(CNN) -- Cost savings could be coming this fall to a doctor's office near you. First lady Michelle Obama announced Wednesday a plan for free preventative health care services, a part of the Affordable Care Act, which goes into effect in September.
One of the services provided under the new guidelines, obesity screenings, directly impacts the first lady's signature issue, the Let's Move campaign to prevent childhood obesity. She said her interest in the subject started years ago when she as a mother was "having a regular, normal life."
"I wasn't cooking enough. We were eating out a little bit too much, having our way with snacks and desserts -- it was shameless," Obama said.
She thanks her children's pediatrician for recommending a body mass index screening at an annual well-child visit.
"I never would have thought to ask for a screening myself. You know, I was like any mother, my kids were perfect. They still are," she said. "And that's how most parents think. It's hard to recognize the problem early enough.
The first lady was joined by Dr. Jill Biden, Health and Human Services Secretary Kathleen Sebelius, and other health care professionals at George Washington University Hospital.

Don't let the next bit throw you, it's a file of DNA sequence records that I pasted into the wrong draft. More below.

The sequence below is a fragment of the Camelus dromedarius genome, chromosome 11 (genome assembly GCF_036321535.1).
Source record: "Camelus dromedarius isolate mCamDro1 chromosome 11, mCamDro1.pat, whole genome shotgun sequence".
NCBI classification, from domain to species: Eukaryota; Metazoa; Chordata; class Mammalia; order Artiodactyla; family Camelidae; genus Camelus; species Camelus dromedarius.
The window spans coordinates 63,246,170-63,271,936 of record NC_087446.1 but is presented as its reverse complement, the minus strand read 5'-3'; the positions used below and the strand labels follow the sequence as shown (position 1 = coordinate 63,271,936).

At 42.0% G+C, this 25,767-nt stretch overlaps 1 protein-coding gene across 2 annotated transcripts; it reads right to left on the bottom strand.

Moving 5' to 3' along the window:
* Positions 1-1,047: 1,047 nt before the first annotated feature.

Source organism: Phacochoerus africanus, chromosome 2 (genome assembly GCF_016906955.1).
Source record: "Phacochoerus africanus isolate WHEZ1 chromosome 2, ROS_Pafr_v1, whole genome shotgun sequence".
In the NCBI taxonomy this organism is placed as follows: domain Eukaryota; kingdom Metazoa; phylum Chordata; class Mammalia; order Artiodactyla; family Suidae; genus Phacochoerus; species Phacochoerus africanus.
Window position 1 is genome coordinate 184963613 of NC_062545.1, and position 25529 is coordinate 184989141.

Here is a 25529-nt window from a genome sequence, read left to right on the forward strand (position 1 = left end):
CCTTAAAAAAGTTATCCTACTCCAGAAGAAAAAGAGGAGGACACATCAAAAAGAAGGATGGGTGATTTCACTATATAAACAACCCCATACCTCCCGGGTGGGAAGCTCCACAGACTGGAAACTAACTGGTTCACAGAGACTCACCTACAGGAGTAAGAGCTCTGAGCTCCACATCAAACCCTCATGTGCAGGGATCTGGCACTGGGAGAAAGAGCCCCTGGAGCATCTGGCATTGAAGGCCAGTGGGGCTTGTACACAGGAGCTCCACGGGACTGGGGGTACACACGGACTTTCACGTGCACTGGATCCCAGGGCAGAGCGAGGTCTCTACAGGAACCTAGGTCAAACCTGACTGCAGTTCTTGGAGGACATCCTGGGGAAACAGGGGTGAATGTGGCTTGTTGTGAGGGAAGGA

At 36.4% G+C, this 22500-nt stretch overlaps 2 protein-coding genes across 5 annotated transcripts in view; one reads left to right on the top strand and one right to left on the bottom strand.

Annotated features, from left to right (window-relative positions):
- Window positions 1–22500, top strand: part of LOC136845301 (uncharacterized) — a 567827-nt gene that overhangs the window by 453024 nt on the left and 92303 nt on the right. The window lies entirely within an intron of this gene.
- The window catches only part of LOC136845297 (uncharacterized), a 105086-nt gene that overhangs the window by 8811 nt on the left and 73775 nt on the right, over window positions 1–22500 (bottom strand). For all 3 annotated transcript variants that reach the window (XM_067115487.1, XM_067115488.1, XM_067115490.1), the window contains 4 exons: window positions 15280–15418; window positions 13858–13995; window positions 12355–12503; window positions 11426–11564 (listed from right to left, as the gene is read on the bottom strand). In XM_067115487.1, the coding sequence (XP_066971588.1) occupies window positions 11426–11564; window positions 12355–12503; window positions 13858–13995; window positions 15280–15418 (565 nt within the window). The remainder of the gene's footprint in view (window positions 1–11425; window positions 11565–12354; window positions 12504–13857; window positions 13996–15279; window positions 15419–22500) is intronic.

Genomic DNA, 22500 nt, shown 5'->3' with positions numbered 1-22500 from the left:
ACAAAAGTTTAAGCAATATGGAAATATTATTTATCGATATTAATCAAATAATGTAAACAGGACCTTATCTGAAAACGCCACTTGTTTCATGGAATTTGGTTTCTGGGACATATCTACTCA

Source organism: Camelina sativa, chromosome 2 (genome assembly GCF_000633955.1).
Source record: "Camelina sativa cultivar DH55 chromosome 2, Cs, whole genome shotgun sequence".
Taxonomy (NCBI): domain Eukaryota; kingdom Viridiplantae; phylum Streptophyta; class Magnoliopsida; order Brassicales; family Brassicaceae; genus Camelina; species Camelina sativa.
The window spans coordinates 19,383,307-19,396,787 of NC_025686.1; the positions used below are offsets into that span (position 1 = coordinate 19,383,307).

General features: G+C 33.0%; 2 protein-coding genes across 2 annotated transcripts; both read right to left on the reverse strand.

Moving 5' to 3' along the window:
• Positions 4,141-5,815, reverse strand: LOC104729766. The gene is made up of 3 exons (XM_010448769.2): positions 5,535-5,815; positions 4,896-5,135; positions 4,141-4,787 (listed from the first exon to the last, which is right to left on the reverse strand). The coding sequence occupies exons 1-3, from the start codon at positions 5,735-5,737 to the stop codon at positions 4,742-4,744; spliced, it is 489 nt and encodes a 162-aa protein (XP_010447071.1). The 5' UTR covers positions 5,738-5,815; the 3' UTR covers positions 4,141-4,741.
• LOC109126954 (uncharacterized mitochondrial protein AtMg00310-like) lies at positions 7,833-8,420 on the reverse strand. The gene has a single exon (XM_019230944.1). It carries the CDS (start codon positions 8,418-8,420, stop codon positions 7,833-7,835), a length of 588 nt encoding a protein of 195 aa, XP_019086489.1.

The new guidelines do come with a hitch -- they will apply only to insurance plans created after September 23 of this year. People who stay on their existing plan won't benefit from the change.
Under the provisions, those newly created insurance plans will no longer charge copayments or other fees for preventative services such as screenings for diabetes, breast and colon cancer, tests for cholesterol and blood pressure, tobacco cessation and tetanus shots. For children the change will apply to regular pediatrician visits, vision and hearing screening, developmental assessments and immunizations in addition to screening for obesity.
Biden, wife of the vice president, said that after a number of friends were diagnosed with breast cancer, she decided she would use her experience as an educator to teach more people about breast cancer prevention.
Maggie Roberts of California, who had been invited to the event to introduce the first lady, shared a story about a routine well-child visit that saved her son, John, when he was 1 year old. His pediatrician found a mass inside his stomach that turned out to be a tumor, a Stage 3 neuroblastoma. John, now 12 years old and sitting in the front row at Wednesday's gathering, is in remission.
"We are so lucky to have come out on the positive side of this experience," she said. "But to see those children there who suffer because they did not have preventative care, and the long-term effects on not only the children but their families, is devastating."